3. Thomson effect states that if an electrical current flows along a single conductor while a temperature difference exist in the conductor, thermal energy is either absorbed or rejected by the conductor, depending on he flow of the current. More specifically heat is liberated if an electric current flows in the same direction as the heat flows; otherwise it is absorbed.

The circuit of every Thermocouple must be composed of two dissimilar metals, for example, A and B. These two metals are joined together to form two junctions, p, and q, which are maintained at the temperatures T1 and T2 respectively. Let us not forget, that thermocouple cannot be formed if there is just one junction. If the temperature of both the junctions is the same, equal and opposite electromotive force will be generated at both junctions and the net current flowing through the junction is zero. If the junctions are maintained at different temperatures, the electromotive force will not become zero and there will be a net current flowing through the circuit. The total electromotive force flowing through this circuit depends on the metals used in the circuit as well as the temperature of the two junctions. An ammeter is connected in the circuit of the thermocouple. It measures the amount of electromotive force flowing through the circuit due to the two junctions of the two dissimilar metals maintained at different temperatures.

Thermocouples can be made from almost any type of metal, but there are many standard types used because their output voltages and large temperature gradients can be predicted. Each calibration has a different temperature range and the environment, although the maximum temperature varies with the diameter of the wire used in the thermocouple. Although the thermocouple calibration dictates the temperature range, the maximum range is also limited by the diameter of the thermocouple wire. That is, a very thin thermocouple may not reach the full temperature range. The four most common calibrations of Thermocouples are J, K, T and E. There are high-temperature calibrations like R, S, C and GB. If you want to choose the right Thermocouple for your measurement, you need to look at a number of different factors, like what are the maximum and minimum temperatures that the thermocouple will detect, what are the cost limits, what error tolerances are acceptable for certain application, what is the furnace atmosphere, what is the expected life of certain thermocouple type, what is the required time response, will the use of the thermocouple be periodical or continuous, will the thermocouple be exposed to bending or flexing during it's life and what is the immersion depth.

Characteristics of different thermocouples:

Types of thermocouple fabrications

1. Beaded Wire Thermocouple

This type of Thermocouples is the simplest from all of the thermocouples. It is made of two pieces of thermocouple wire joined together.

Because of this bead, this type of thermocouples has a lot of limitations. Beaded wire thermocouple mustn't be used with liquids that could corrode or oxidize the thermocouple alloy.

In general, beaded wire thermocouples are the great choice if we measure gas temperature. Since they can be made very small, they also provide very fast response time.

We can actually build these thermocouple types ourselves by buying a thermocouple wire and joining the hot point together. Please note that soldering is not a good option since it adds a third material which will increase inaccuracy. The bigger the junction is, the slower the response of the thermocouple.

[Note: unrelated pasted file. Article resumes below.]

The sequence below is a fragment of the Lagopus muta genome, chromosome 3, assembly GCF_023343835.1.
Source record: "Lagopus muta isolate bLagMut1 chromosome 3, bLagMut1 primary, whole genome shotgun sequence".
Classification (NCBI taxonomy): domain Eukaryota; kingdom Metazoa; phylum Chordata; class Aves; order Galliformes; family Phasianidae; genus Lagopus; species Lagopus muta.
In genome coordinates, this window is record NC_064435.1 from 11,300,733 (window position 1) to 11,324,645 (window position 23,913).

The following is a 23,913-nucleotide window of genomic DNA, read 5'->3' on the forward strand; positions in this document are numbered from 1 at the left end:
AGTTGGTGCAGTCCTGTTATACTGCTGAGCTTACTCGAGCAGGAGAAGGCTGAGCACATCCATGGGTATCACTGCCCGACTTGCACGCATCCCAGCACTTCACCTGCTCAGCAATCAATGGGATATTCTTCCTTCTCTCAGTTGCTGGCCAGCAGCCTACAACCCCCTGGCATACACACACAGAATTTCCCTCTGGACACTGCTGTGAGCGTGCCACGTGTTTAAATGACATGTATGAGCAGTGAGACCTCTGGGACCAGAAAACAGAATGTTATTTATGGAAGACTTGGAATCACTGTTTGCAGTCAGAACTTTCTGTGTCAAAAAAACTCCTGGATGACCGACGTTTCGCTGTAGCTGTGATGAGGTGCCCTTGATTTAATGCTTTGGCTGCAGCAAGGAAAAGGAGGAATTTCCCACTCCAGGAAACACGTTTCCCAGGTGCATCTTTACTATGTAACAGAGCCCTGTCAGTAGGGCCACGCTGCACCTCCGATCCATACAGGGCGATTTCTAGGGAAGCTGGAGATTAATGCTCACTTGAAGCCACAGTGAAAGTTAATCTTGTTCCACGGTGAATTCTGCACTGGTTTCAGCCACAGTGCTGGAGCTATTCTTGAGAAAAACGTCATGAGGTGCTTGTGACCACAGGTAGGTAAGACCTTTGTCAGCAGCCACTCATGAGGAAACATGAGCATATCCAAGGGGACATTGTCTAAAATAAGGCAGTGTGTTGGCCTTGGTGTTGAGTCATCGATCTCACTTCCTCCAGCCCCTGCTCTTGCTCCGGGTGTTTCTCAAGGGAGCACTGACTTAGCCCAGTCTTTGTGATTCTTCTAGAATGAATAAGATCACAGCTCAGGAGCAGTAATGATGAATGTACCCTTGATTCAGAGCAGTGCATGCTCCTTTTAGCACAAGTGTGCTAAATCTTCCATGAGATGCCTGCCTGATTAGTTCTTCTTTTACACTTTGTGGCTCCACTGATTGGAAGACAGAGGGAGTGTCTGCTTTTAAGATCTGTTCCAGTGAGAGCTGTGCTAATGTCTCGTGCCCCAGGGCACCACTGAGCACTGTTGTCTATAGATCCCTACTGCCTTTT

Note: This thermocouple type is not electrically isolated, so it is advisable to use isolated amplifiers (such as Dewesoft KRYPTON).

2. Thermocouple Probe

A thermocouple probe is made of a thermocouple wire that is housed inside a metal tube, which is made of stainless steel or Inconel.

Inconel supports higher temperature ranges than stainless steel, however, stainless steel is often preferred because of its broad chemical compatibility.

The tip of the thermocouple probe can be made in three different styles. Grounded, ungrounded and exposed.

With a grounded tip, the thermocouple is in contact with the sheath wall. A grounded junction provides a fast response time, but it is the most susceptible to electrical ground loops.

In ungrounded junctions, the thermocouple is separated from the sheath wall by a layer of insulation. Response time is slower than the grounded style, but it offers electrical isolation

Exposed junction types have the tip of the thermocouple outside the sheath wall with an exposed junction. They offer the best response time but are limited in use to dry, noncorrosive and non-pressurized applications.

3. Surface Probe

These type of thermocouples are great for any surface measurements. Because the thermocouple can be fitted with a rotating mechanism, so we can measure the temperature of a moving surface.

RTD is a sensor that measures the change in temperature by correlating it with the change in the resistance of the RTD element. These types of sensors are made by wrapping a fine, coiled wire around a ceramic or glass core. The sensor is usually quite fragile, so it is often placed inside a sheathed probe to protect it. The relationship between resistance and temperature is relatively linear and it can typically measure temperatures up to 850 °C.

RTDs are generally considered to be among the most accurate temperature sensors available. In addition to offering very good accuracy, they provide excellent stability and repeatability. They also feature high immunity to electrical noise and are, therefore, well suited for applications in process and industrial automation environments, especially around motors, generators and other high voltage equipment. The best known RTD is the Pt100. The name tells us that the base material is Platinum and nominal resistance is 100 Ohms at 0 deg C. The accuracy is better than thermocouples - below 0.3 deg C. The primary concerns when selecting among the various RTD fabrication types are the temperature range and accuracy requirements. The four main configurations are wire-wound. film, coil and hollow annulus.Wire-wound RTD is built by simply winding a small sensing wire around a mandrel constructed of electrically non-conductive material.